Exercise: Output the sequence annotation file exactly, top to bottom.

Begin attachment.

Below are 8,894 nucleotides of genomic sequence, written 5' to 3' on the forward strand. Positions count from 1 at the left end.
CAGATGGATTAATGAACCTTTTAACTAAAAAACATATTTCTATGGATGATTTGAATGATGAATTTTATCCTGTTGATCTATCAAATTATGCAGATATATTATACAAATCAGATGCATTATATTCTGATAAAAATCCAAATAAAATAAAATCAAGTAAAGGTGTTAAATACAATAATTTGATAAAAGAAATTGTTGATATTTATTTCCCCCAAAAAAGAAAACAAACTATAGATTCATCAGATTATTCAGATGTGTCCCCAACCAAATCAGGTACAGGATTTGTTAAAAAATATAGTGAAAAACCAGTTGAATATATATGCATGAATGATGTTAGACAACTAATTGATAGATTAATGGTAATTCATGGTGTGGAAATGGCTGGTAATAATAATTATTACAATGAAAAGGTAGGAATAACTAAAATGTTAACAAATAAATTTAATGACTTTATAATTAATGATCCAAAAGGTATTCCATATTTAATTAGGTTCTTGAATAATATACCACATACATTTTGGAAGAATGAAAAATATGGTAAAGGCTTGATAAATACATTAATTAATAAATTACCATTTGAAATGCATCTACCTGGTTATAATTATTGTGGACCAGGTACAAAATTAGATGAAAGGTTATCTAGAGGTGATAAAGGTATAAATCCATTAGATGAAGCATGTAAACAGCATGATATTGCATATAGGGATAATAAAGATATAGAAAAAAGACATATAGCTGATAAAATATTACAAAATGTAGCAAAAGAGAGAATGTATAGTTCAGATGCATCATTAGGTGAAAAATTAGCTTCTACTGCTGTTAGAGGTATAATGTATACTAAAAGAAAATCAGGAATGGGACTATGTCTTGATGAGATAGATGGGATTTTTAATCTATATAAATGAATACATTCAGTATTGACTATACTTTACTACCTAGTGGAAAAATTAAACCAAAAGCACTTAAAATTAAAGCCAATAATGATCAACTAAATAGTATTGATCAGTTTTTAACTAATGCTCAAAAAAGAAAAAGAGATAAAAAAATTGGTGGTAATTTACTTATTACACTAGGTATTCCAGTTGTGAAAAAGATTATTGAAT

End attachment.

Below are 8,894 nucleotides of genomic sequence, written 5' to 3' on the forward strand. Positions count from 1 at the left end.
CAGATGGATTAATGAACCTTTTAACTAAAAAACATATTTCTATGGATGATTTGAATGATGAATTTTATCCTGTTGATCTATCAAATTATGCAGATATATTATACAAATCAGATGCATTATATTCTGATAAAAATCCAAATAAAATAAAATCAAGTAAAGGTGTTAAATACAATAATTTGATAAAAGAAATTGTTGATATTTATTTCCCCCAAAAAAGAAAACAAACTATAGATTCATCAGATTATTCAGATGTGTCCCCAACCAAATCAGGTACAGGATTTGTTAAAAAATATAGTGAAAAACCAGTTGAATATATATGCATGAATGATGTTAGACAACTAATTGATAGATTAATGGTAATTCATGGTGTGGAAATGGCTGGTAATAATAATTATTACAATGAAAAGGTAGGAATAACTAAAATGTTAACAAATAAATTTAATGACTTTATAATTAATGATCCAAAAGGTATTCCATATTTAATTAGGTTCTTGAATAATATACCACATACATTTTGGAAGAATGAAAAATATGGTAAAGGCTTGATAAATACATTAATTAATAAATTACCATTTGAAATGCATCTACCTGGTTATAATTATTGTGGACCAGGTACAAAATTAGATGAAAGGTTATCTAGAGGTGATAAAGGTATAAATCCATTAGATGAAGCATGTAAACAGCATGATATTGCATATAGGGATAATAAAGATATAGAAAAAAGACATATAGCTGATAAAATATTACAAAATGTAGCAAAAGAGAGAATGTATAGTTCAGATGCATCATTAGGTGAAAAATTAGCTTCTACTGCTGTTAGAGGTATAATGTATACTAAAAGAAAATCAGGAATGGGACTATGTCTTGATGAGATAGATGGGATTTTTAATCTATATAAATGAATACATTCAGTATTGACTATACTTTACTACCTAGTGGAAAAATTAAACCAAAAGCACTTAAAATTAAAGCCAATAATGATCAACTAAATAGTATTGATCAGTTTTTAACTAATGCTCAAAAAAGAAAAAGAGATAAAAAAATTGGTGGTAATTTACTTATTACACTAGGTATTCCAGTTGTGAAAAAGATTATTGAAT